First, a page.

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The Grief Post

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We don’t know exactly what day it was that my father died. It’s a long, sad story that I won’t get into here, but the point is that as a result, the entire month of February feels terribly melancholy.

We will resume our regularly scheduled programming next week, but as I prepare for the 11th anniversary of my father’s passing, I wanted to share some small bits of wisdom I’ve gathered along the way. If you’re experiencing any form of grief or loss, I hope these words will provide even a little bit of relief – if only just to know that you’re not alone.

grief

Make Space for Grief

I used to push away my grief so I wouldn’t have to feel it. I’m good (maybe too good) at staying busy and keeping myself occupied. I’ve learned that the grief is going to find you no matter what, so it’s best to make some space for it. Sometimes that means carving out time to write or walk or listen to music. For me, it usually means looking through my father’s old hand written letters, or his photos, or driving by his house (which is now occupied by a new family that painted it a truly shocking shade of turquoise). Sometimes it means having a good cry (or scream) in my car. Figure out what works for you and claim the space you need.

Create a Ritual

Once a year, in February, my brother and I spend the entire day together. We visit the cemetery and stare at our father’s headstone that reads, “Beloved father and friend.” Sometimes it’s raining, and sometimes it’s bright and clear out. It feels brave and hard to visit him, so afterwards we always go for a hike, and treat ourselves to a really nice lunch. As part of our annual ritual, we started buying ourselves nice ceramics, one piece each year. Now we both have what we need, our stacks of plates and bowls marking the passage of time.

On my Dad’s birthday I like to cook his favorite meal for the kids (Swedish meatballs and fancy mac and cheese) and then toast his memory with Ben and Jerry’s ice cream cones (another of his great loves). These annual rituals provide a safe container, and some structure, for the grief that bubbles up each year. Make sure to create something customized and special for yourself. You might actually end up looking forward to these traditions as I do.

Receive Kindness

I used to shoo away any form of empathy related to my grief. I’m an “I’m fine!” kind of person, but slowly over the years I’ve learned to allow gestures of kindness in – in little bits. When I was tasked with rushing to coordinate my father’s funeral, Jordan lovingly offered to pick out the suit he would be buried in. I let him. I had no choice really, as that kind of decision felt not just unbearable, but paralyzing. His small gesture felt like a warm rescue blanket.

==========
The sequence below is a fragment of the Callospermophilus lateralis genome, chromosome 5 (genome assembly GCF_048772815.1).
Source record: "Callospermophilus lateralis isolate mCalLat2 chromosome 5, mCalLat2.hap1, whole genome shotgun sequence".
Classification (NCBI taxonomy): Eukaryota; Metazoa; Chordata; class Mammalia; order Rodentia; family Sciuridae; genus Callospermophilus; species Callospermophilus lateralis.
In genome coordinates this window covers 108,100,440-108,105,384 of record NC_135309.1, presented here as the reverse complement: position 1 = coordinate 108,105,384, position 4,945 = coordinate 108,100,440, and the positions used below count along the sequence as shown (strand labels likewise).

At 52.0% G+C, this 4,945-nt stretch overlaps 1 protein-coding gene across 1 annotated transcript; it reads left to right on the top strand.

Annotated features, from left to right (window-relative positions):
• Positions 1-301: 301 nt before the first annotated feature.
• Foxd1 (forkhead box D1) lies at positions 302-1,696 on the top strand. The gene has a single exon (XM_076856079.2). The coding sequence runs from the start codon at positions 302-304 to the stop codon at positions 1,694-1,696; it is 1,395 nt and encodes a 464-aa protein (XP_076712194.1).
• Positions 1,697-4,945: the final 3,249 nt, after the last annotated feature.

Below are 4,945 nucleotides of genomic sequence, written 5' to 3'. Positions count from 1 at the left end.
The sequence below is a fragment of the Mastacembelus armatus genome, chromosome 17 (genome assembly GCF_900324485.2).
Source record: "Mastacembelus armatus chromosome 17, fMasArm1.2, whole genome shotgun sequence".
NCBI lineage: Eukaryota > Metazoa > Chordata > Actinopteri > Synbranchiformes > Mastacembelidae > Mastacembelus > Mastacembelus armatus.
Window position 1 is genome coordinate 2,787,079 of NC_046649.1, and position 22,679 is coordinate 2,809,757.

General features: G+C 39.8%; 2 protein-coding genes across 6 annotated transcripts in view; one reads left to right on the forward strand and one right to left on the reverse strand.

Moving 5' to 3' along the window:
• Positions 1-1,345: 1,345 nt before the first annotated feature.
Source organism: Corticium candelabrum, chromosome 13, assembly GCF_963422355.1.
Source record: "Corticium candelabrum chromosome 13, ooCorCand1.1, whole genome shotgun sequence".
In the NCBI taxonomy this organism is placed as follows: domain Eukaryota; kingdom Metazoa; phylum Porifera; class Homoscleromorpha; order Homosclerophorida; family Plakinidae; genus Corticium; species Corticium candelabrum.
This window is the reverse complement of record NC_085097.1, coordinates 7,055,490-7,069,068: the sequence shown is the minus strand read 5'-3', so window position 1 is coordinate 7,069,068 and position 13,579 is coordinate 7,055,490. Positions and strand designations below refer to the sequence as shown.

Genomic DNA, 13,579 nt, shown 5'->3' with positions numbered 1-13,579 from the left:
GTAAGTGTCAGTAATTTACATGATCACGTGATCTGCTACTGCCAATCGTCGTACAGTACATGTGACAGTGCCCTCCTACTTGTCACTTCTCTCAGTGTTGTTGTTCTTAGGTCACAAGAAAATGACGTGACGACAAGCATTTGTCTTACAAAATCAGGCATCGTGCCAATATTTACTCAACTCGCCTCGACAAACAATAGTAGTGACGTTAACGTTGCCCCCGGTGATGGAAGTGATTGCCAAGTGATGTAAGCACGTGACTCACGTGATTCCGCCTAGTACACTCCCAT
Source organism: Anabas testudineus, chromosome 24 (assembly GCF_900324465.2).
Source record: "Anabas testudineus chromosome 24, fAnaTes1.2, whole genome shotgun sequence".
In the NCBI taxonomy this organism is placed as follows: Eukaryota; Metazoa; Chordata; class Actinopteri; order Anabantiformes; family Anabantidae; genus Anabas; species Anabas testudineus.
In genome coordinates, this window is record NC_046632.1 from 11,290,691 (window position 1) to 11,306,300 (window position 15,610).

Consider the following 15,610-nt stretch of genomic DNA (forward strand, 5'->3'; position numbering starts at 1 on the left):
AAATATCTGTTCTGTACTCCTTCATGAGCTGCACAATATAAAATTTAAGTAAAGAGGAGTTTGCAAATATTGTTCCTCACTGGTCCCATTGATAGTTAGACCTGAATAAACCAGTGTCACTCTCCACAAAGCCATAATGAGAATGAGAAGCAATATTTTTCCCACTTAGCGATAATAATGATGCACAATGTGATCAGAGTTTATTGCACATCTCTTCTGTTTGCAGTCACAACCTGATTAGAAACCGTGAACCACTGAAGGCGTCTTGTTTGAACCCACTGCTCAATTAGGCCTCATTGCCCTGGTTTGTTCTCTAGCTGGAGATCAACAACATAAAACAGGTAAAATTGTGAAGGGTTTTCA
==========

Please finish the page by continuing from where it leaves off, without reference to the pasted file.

Recently my friend Naomi offered to find a beautiful stone for me to leave on my father’s headstone. “We’re sisters,” she said, when I told her through tears how touched I was. Grieving the loss of someone you love can make you feel like you’re drowning, and it can be hard to let other people in. Even if they don’t understand, or can’t begin to comprehend what you’re feeling, I’ve found that if you’re open to receiving it, people will surprise you by showing up in the most generous ways you can imagine. Do your best to let them.

Find Resources That Resonate

Over a decade ago, the only resources I could find were terribly sad local support groups and a handful of very heavy books. Since then I’ve discovered a collection of new, disruptive voices in the grief space that resonate for me much more. Among my favorites are Modern Loss, All There Is with Anderson Cooper, and the Ghost Stories podcast, all of which feature candid and refreshing conversations about loss.

March to Your Own Beat

When I lost my father, all the people had all of the advice: Keep busy. Slow down. Wait to clean out his house. Go through his things immediately. Read this bestselling book about depression. Join a suicide loss support group. Stay away from groups. Ultimately, I ignored all of the advice and did what I needed to do: A mix of staying busy, weekly therapy sessions, crying alone in the car, eating all the Ben and Jerry’s, hiking my father’s favorite trail, and confiding in a few very dear friends who commiserated and cried alongside me.

When it comes to grief the only 100% can’t fail advice I have is this: You do you. Your grief, and your grieving process, are going to be unique, so do your best to honor what you need when you need it. Here’s to being kind and patient with yourself throughout the process, however long it may take.

Sending love to any of you who are navigating through grief or loss of any kind.

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